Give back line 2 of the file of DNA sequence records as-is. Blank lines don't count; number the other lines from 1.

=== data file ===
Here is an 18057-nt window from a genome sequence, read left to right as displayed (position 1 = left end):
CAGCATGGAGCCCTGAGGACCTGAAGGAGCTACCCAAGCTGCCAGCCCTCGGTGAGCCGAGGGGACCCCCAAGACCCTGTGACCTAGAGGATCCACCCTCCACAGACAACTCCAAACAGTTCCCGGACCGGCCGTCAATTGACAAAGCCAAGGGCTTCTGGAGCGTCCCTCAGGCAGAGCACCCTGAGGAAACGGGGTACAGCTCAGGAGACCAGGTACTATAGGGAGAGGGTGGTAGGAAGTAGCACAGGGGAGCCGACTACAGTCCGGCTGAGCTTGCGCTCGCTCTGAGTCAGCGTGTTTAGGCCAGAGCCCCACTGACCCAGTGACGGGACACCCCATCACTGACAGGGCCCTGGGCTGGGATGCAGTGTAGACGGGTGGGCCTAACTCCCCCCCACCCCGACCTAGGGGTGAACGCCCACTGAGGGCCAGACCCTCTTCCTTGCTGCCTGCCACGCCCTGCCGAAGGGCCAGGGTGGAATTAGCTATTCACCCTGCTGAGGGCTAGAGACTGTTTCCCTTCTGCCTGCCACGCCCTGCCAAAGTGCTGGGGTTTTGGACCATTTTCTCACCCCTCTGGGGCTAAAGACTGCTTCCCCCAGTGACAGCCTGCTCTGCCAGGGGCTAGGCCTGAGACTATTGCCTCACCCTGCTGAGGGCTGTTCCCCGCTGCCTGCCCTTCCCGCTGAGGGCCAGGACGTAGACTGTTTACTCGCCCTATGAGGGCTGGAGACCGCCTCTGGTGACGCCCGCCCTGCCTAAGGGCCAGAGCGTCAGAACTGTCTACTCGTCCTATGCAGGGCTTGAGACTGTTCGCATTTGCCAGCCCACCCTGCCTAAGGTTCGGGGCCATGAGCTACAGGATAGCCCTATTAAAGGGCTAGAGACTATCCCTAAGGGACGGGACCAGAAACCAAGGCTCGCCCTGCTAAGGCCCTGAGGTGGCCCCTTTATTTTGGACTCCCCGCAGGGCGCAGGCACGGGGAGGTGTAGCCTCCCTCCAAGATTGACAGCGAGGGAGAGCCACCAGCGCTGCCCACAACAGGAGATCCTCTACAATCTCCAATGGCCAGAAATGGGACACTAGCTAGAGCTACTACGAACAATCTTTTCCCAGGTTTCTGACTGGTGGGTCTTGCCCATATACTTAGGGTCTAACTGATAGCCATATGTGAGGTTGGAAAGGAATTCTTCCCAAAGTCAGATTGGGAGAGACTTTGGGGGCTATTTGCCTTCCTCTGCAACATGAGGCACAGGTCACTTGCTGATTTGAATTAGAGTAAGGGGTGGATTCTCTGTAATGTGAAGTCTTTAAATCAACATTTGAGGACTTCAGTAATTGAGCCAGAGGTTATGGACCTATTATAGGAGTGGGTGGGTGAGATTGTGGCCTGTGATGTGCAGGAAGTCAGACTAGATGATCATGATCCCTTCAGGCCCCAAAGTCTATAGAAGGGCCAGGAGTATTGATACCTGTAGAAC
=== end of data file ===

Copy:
CAGCATGGAGCCCTGAGGACCTGAAGGAGCTACCCAAGCTGCCAGCCCTCGGTGAGCCGAGGGGACCCCCAAGACCCTGTGACCTAGAGGATCCACCCTCCACAGACAACTCCAAACAGTTCCCGGACCGGCCGTCAATTGACAAAGCCAAGGGCTTCTGGAGCGTCCCTCAGGCAGAGCACCCTGAGGAAACGGGGTACAGCTCAGGAGACCAGGTACTATAGGGAGAGGGTGGTAGGAAGTAGCACAGGGGAGCCGACTACAGTCCGGCTGAGCTTGCGCTCGCTCTGAGTCAGCGTGTTTAGGCCAGAGCCCCACTGACCCAGTGACGGGACACCCCATCACTGACAGGGCCCTGGGCTGGGATGCAGTGTAGACGGGTGGGCCTAACTCCCCCCCACCCCGACCTAGGGGTGAACGCCCACTGAGGGCCAGACCCTCTTCCTTGCTGCCTGCCACGCCCTGCCGAAGGGCCAGGGTGGAATTAGCTATTCACCCTGCTGAGGGCTAGAGACTGTTTCCCTTCTGCCTGCCACGCCCTGCCAAAGTGCTGGGGTTTTGGACCATTTTCTCACCCCTCTGGGGCTAAAGACTGCTTCCCCCAGTGACAGCCTGCTCTGCCAGGGGCTAGGCCTGAGACTATTGCCTCACCCTGCTGAGGGCTGTTCCCCGCTGCCTGCCCTTCCCGCTGAGGGCCAGGACGTAGACTGTTTACTCGCCCTATGAGGGCTGGAGACCGCCTCTGGTGACGCCCGCCCTGCCTAAGGGCCAGAGCGTCAGAACTGTCTACTCGTCCTATGCAGGGCTTGAGACTGTTCGCATTTGCCAGCCCACCCTGCCTAAGGTTCGGGGCCATGAGCTACAGGATAGCCCTATTAAAGGGCTAGAGACTATCCCTAAGGGACGGGACCAGAAACCAAGGCTCGCCCTGCTAAGGCCCTGAGGTGGCCCCTTTATTTTGGACTCCCCGCAGGGCGCAGGCACGGGGAGGTGTAGCCTCCCTCCAAGATTGACAGCGAGGGAGAGCCACCAGCGCTGCCCACAACAGGAGATCCTCTACAATCTCCAATGGCCAGAAATGGGACACTAGCTAGAGCTACTACGAACAATCTTTTCCCAGGTTTCTGACTGGTGGGTCTTGCCCATATACTTAGGGTCTAACTGATAGCCATATGTGAGGTTGGAAAGGAATTCTTCCCAAAGTCAGATTGGGAGAGACTTTGGGGGCTATTTGCCTTCCTCTGCAACATGAGGCACAGGTCACTTGCTGATTTGAATTAGAGTAAGGGGTGGATTCTCTGTAATGTGAAGTCTTTAAATCAACATTTGAGGACTTCAGTAATTGAGCCAGAGGTTATGGACCTATTATAGGAGTGGGTGGGTGAGATTGTGGCCTGTGATGTGCAGGAAGTCAGACTAGATGATCATGATCCCTTCAGGCCCCAAAGTCTATAGAAGGGCCAGGAGTATTGATACCTGTAGAAC